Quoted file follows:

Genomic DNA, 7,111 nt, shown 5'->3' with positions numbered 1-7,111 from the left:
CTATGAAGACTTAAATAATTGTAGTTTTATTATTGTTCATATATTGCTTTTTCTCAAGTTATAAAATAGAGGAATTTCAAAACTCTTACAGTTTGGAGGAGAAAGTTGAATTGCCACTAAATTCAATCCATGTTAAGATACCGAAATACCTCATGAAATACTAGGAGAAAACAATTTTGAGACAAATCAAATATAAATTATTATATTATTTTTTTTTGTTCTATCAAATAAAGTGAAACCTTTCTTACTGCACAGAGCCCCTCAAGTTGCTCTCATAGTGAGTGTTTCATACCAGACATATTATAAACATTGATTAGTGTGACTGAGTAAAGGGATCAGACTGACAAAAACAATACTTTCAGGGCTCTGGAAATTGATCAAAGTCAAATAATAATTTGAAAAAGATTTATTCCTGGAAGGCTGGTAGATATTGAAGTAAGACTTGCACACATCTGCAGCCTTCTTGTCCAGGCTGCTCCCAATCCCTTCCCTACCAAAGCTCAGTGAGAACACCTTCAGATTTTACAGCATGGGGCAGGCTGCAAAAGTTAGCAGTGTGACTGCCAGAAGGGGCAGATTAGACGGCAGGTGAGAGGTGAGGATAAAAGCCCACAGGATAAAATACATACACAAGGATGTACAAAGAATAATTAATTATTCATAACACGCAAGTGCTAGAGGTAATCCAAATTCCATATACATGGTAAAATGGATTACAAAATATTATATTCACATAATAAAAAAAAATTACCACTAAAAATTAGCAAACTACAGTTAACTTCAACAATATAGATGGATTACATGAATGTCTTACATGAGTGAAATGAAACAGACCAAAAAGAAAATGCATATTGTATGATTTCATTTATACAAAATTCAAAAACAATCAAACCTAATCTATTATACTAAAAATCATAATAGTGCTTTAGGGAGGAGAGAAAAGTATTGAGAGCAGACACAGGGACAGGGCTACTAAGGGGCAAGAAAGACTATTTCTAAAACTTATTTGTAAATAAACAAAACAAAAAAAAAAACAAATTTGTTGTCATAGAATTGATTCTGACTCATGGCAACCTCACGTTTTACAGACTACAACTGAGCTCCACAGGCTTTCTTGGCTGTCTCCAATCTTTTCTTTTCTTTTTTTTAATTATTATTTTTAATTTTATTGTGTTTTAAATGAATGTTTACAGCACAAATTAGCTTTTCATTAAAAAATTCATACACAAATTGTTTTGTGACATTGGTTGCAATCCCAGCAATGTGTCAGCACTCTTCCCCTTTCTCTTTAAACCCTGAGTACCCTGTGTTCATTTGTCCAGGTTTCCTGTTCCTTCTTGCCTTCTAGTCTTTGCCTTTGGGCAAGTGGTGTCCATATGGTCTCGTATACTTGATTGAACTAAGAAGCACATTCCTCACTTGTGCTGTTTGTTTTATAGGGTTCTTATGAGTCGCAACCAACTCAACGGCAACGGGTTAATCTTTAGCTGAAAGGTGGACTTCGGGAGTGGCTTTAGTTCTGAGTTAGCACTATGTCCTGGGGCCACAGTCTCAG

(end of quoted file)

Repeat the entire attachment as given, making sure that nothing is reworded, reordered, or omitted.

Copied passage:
Genomic DNA, 7,111 nt, shown 5'->3' with positions numbered 1-7,111 from the left:
CTATGAAGACTTAAATAATTGTAGTTTTATTATTGTTCATATATTGCTTTTTCTCAAGTTATAAAATAGAGGAATTTCAAAACTCTTACAGTTTGGAGGAGAAAGTTGAATTGCCACTAAATTCAATCCATGTTAAGATACCGAAATACCTCATGAAATACTAGGAGAAAACAATTTTGAGACAAATCAAATATAAATTATTATATTATTTTTTTTTGTTCTATCAAATAAAGTGAAACCTTTCTTACTGCACAGAGCCCCTCAAGTTGCTCTCATAGTGAGTGTTTCATACCAGACATATTATAAACATTGATTAGTGTGACTGAGTAAAGGGATCAGACTGACAAAAACAATACTTTCAGGGCTCTGGAAATTGATCAAAGTCAAATAATAATTTGAAAAAGATTTATTCCTGGAAGGCTGGTAGATATTGAAGTAAGACTTGCACACATCTGCAGCCTTCTTGTCCAGGCTGCTCCCAATCCCTTCCCTACCAAAGCTCAGTGAGAACACCTTCAGATTTTACAGCATGGGGCAGGCTGCAAAAGTTAGCAGTGTGACTGCCAGAAGGGGCAGATTAGACGGCAGGTGAGAGGTGAGGATAAAAGCCCACAGGATAAAATACATACACAAGGATGTACAAAGAATAATTAATTATTCATAACACGCAAGTGCTAGAGGTAATCCAAATTCCATATACATGGTAAAATGGATTACAAAATATTATATTCACATAATAAAAAAAAATTACCACTAAAAATTAGCAAACTACAGTTAACTTCAACAATATAGATGGATTACATGAATGTCTTACATGAGTGAAATGAAACAGACCAAAAAGAAAATGCATATTGTATGATTTCATTTATACAAAATTCAAAAACAATCAAACCTAATCTATTATACTAAAAATCATAATAGTGCTTTAGGGAGGAGAGAAAAGTATTGAGAGCAGACACAGGGACAGGGCTACTAAGGGGCAAGAAAGACTATTTCTAAAACTTATTTGTAAATAAACAAAACAAAAAAAAAAACAAATTTGTTGTCATAGAATTGATTCTGACTCATGGCAACCTCACGTTTTACAGACTACAACTGAGCTCCACAGGCTTTCTTGGCTGTCTCCAATCTTTTCTTTTCTTTTTTTTAATTATTATTTTTAATTTTATTGTGTTTTAAATGAATGTTTACAGCACAAATTAGCTTTTCATTAAAAAATTCATACACAAATTGTTTTGTGACATTGGTTGCAATCCCAGCAATGTGTCAGCACTCTTCCCCTTTCTCTTTAAACCCTGAGTACCCTGTGTTCATTTGTCCAGGTTTCCTGTTCCTTCTTGCCTTCTAGTCTTTGCCTTTGGGCAAGTGGTGTCCATATGGTCTCGTATACTTGATTGAACTAAGAAGCACATTCCTCACTTGTGCTGTTTGTTTTATAGGGTTCTTATGAGTCGCAACCAACTCAACGGCAACGGGTTAATCTTTAGCTGAAAGGTGGACTTCGGGAGTGGCTTTAGTTCTGAGTTAGCACTATGTCCTGGGGCCACAGTCTCAG